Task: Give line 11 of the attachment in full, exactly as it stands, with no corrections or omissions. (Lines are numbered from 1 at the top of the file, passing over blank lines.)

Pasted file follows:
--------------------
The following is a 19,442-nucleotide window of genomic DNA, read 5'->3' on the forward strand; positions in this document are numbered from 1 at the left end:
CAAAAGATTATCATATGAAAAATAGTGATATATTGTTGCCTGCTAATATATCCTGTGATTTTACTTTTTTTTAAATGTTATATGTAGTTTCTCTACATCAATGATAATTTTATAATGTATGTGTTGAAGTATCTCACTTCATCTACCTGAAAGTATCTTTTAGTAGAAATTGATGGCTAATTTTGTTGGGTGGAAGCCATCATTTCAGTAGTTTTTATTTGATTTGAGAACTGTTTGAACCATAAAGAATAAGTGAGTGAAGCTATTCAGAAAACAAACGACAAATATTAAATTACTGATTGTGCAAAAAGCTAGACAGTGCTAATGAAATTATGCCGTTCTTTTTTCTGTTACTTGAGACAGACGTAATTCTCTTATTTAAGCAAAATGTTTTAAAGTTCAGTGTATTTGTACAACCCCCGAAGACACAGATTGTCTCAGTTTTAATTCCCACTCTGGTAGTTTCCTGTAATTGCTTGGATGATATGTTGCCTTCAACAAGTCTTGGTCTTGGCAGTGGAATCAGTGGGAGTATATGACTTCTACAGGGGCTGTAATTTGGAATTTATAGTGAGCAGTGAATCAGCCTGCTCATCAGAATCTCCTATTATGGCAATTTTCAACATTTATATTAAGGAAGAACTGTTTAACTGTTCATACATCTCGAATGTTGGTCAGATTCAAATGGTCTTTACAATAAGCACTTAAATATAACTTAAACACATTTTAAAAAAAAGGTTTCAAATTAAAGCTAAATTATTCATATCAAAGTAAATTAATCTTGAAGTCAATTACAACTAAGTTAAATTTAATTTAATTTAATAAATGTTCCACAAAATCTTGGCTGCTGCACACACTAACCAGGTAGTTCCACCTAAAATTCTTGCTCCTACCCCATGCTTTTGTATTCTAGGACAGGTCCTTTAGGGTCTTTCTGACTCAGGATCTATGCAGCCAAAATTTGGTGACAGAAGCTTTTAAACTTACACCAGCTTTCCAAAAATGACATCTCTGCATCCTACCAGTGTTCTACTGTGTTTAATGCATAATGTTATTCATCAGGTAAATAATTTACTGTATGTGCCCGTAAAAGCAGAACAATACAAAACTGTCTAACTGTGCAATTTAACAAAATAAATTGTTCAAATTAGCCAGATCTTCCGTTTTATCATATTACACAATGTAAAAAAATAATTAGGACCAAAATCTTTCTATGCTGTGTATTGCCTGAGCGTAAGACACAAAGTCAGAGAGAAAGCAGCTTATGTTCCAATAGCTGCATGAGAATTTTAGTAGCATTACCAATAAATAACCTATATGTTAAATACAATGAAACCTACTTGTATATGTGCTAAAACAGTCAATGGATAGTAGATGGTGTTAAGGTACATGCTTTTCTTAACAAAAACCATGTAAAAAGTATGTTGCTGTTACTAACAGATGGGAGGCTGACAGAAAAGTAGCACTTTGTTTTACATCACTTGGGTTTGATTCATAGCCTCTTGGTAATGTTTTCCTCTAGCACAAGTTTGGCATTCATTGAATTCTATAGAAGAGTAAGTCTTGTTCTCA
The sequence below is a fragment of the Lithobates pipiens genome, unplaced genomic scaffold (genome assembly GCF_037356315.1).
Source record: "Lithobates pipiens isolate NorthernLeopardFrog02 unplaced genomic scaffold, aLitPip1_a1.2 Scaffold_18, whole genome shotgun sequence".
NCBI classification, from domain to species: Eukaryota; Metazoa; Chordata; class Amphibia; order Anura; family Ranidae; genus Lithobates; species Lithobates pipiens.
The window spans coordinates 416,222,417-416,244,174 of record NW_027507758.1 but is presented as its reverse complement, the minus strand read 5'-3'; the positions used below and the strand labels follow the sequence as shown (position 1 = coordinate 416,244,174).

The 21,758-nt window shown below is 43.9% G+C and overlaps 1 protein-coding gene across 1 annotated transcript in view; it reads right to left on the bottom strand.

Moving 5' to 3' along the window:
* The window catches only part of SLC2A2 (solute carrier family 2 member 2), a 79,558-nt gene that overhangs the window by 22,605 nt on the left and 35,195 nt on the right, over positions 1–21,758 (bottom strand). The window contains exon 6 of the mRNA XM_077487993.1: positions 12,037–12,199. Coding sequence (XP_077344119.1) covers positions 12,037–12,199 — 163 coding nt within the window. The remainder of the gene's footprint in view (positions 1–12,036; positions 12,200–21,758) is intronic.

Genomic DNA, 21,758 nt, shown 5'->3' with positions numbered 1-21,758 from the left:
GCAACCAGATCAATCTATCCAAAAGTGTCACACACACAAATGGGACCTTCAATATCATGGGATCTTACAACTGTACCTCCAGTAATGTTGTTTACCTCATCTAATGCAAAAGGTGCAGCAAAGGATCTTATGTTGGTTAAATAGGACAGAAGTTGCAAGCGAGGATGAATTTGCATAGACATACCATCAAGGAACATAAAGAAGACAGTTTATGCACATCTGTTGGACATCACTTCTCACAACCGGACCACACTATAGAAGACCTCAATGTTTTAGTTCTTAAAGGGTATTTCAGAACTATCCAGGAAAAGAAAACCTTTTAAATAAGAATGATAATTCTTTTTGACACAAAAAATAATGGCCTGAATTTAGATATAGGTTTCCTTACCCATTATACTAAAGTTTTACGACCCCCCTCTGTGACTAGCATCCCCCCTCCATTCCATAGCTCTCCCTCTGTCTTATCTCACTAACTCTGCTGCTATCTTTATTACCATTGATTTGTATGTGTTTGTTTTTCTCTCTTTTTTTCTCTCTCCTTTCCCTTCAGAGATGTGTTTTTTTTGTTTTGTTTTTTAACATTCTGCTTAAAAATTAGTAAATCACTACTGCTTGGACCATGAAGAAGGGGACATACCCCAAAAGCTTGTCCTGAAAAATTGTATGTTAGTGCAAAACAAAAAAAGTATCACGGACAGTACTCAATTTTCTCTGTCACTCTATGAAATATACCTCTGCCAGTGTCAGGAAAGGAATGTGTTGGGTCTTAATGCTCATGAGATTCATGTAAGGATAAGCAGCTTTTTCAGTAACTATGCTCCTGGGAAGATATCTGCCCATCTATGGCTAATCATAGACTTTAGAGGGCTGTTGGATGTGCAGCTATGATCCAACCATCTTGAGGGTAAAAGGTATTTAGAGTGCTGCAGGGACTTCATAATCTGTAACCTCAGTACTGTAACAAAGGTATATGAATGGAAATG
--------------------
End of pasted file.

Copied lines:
GCAACCAGATCAATCTATCCAAAAGTGTCACACACACAAATGGGACCTTCAATATCATGGGATCTTACAACTGTACCTCCAGTAATGTTGTTTACCTCATCTAATGCAAAAGGTGCAGCAAAGGATCTTATGTTGGTTAAATAGGACAGAAGTTGCAAGCGAGGATGAATTTGCATAGACATACCATCAAGGAACATAAAGAAGACAGTTTATGCACATCTGTTGGACATCACTTCTCACAACCGGACCACACTATAGAAGACCTCAATGTTTTAGTTCTTAAAGGGTATTTCAGAACTATCCAGGAAAAGAAAACCTTTTAAATAAGAATGATAATTCTTTTTGACACAAAAAATAATGGCCTGAATTTAGATATAGGTTTCCTTACCCATTATACTAAAGTTTTACGACCCCCCTCTGTGACTAGCATCCCCCCTCCATTCCATAGCTCTCCCTCTGTCTTATCTCACTAACTCTGCTGCTATCTTTATTACCATTGATTTGTATGTGTTTGTTTTTCTCTCTTTTTTTCTCTCTCCTTTCCCTTCAGAGATGTGTTTTTTTTGTTTTGTTTTTTAACATTCTGCTTAAAAATTAGTAAATCACTACTGCTTGGACCATGAAGAAGGGGACATACCCCAAAAGCTTGTCCTGAAAAATTGTATGTTAGTGCAAAACAAAAAAAGTATCACGGACAGTACTCAATTTTCTCTGTCACTCTATGAAATATACCTCTGCCAGTGTCAGGAAAGGAATGTGTTGGGTCTTAATGCTCATGAGATTCATGTAAGGATAAGCAGCTTTTTCAGTAACTATGCTCCTGGGAAGATATCTGCCCATCTATGGCTAATCATAGACTTTAGAGGGCTGTTGGATGTGCAGCTATGATCCAACCATCTTGAGGGTAAAAGGTATTTAGAGTGCTGCAGGGACTTCATAATCTGTAACCTCAGTACTGTAACAAAGGTATATGAATGGAAATG